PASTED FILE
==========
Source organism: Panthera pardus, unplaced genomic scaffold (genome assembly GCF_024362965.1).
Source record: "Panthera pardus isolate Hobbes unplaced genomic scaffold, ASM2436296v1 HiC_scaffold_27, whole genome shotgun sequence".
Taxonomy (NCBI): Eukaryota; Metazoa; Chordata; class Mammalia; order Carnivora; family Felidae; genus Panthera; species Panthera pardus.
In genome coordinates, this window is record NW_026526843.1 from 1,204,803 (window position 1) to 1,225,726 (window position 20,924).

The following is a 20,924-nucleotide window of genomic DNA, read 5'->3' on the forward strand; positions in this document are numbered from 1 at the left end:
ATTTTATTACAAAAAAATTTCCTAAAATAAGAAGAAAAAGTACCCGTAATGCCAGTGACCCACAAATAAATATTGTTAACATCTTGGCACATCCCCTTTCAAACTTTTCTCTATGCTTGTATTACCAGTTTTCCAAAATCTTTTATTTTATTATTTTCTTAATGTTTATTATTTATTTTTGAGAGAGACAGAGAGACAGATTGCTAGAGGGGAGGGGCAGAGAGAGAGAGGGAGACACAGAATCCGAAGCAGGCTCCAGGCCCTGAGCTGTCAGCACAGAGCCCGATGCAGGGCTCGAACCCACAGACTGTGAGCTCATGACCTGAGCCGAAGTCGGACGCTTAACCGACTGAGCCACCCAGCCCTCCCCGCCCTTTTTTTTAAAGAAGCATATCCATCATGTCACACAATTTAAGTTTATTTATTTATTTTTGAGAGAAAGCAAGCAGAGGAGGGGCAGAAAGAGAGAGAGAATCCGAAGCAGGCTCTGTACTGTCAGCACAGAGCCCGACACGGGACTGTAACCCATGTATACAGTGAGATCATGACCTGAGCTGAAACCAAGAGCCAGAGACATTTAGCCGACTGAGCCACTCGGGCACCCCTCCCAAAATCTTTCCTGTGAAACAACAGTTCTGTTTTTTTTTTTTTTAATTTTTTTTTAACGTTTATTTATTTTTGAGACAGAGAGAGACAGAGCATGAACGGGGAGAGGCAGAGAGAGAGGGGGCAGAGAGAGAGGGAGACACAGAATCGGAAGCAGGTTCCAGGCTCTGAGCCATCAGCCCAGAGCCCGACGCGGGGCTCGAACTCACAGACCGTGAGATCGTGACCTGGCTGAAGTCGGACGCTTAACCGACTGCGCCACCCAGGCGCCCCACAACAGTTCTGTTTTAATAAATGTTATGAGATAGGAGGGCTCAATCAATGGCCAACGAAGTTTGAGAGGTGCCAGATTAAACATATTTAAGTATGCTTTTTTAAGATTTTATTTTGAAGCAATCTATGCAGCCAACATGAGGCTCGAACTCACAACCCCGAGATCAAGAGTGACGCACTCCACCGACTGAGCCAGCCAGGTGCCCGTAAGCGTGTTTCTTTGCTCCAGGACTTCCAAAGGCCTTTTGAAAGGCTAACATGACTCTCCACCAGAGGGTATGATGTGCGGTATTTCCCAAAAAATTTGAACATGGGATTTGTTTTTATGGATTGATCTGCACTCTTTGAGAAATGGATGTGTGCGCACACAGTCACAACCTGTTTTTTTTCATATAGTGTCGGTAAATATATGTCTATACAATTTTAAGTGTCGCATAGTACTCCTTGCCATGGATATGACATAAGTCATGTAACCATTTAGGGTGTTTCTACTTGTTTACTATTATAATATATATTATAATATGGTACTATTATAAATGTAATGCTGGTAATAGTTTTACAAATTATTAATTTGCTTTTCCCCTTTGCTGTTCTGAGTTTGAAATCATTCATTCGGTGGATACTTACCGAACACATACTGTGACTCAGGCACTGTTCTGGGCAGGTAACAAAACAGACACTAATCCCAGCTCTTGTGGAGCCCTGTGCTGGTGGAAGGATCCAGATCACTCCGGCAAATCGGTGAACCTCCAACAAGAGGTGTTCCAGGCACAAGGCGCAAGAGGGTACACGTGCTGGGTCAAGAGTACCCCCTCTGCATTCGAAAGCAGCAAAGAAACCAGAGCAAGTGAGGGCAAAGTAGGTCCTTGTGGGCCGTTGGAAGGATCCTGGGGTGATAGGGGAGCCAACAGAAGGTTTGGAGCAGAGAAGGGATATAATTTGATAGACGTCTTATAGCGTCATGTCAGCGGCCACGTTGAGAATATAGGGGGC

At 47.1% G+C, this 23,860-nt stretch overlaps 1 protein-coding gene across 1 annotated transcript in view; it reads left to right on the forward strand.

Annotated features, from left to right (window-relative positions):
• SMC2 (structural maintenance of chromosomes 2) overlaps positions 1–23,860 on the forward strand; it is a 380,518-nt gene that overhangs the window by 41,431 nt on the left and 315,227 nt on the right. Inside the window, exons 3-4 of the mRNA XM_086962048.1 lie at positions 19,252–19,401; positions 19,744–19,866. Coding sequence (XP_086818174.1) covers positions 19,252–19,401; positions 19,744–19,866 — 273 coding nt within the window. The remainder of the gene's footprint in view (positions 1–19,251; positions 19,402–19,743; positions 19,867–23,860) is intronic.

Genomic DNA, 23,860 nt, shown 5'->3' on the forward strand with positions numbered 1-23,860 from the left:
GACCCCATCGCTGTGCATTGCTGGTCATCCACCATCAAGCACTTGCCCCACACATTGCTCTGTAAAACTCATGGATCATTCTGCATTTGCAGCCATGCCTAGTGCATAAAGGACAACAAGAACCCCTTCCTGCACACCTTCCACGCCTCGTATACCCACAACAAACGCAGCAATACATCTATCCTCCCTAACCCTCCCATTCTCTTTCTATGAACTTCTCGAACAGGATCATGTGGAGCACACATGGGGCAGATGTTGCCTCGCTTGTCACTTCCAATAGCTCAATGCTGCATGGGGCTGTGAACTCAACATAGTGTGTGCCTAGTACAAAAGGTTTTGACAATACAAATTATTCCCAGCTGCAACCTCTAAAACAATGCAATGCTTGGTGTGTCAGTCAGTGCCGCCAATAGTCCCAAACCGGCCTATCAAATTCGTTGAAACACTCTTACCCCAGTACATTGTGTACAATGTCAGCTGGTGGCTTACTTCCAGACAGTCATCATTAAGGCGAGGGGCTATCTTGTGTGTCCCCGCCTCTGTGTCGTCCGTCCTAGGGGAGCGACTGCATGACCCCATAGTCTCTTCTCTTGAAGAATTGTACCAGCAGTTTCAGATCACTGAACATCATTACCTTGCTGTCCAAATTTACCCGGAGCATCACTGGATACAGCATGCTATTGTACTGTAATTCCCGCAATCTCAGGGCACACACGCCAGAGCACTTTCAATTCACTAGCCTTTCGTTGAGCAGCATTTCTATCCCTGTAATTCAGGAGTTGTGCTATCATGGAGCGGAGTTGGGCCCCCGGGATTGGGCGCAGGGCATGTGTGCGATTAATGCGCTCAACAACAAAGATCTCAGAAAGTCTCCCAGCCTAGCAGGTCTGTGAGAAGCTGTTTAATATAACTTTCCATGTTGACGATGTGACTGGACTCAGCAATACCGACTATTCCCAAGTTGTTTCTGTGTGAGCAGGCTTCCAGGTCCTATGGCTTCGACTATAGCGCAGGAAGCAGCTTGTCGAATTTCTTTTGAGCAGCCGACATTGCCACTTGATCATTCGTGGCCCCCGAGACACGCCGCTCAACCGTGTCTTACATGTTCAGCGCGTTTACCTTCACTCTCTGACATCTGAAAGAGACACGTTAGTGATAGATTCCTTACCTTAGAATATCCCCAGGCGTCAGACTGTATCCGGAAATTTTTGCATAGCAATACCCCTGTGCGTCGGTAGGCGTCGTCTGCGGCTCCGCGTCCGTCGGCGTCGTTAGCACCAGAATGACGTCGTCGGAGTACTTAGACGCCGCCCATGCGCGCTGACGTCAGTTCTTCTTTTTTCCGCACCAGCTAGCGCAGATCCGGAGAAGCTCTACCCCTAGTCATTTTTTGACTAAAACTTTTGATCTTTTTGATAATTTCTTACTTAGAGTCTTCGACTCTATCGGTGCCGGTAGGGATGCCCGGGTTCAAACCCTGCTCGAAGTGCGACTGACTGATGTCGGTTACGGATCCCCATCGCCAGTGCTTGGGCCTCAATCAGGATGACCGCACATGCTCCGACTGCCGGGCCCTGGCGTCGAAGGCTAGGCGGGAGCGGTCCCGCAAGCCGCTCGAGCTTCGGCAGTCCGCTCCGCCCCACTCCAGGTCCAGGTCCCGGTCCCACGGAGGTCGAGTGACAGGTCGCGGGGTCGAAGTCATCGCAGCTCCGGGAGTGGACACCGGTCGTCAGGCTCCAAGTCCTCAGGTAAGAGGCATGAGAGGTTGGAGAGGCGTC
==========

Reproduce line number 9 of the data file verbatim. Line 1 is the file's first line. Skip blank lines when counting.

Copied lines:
• SMC2 (structural maintenance of chromosomes 2) overlaps positions 1–23,860 on the forward strand; it is a 380,518-nt gene that overhangs the window by 41,431 nt on the left and 315,227 nt on the right. Inside the window, exons 3-4 of the mRNA XM_086962048.1 lie at positions 19,252–19,401; positions 19,744–19,866. Coding sequence (XP_086818174.1) covers positions 19,252–19,401; positions 19,744–19,866 — 273 coding nt within the window. The remainder of the gene's footprint in view (positions 1–19,251; positions 19,402–19,743; positions 19,867–23,860) is intronic.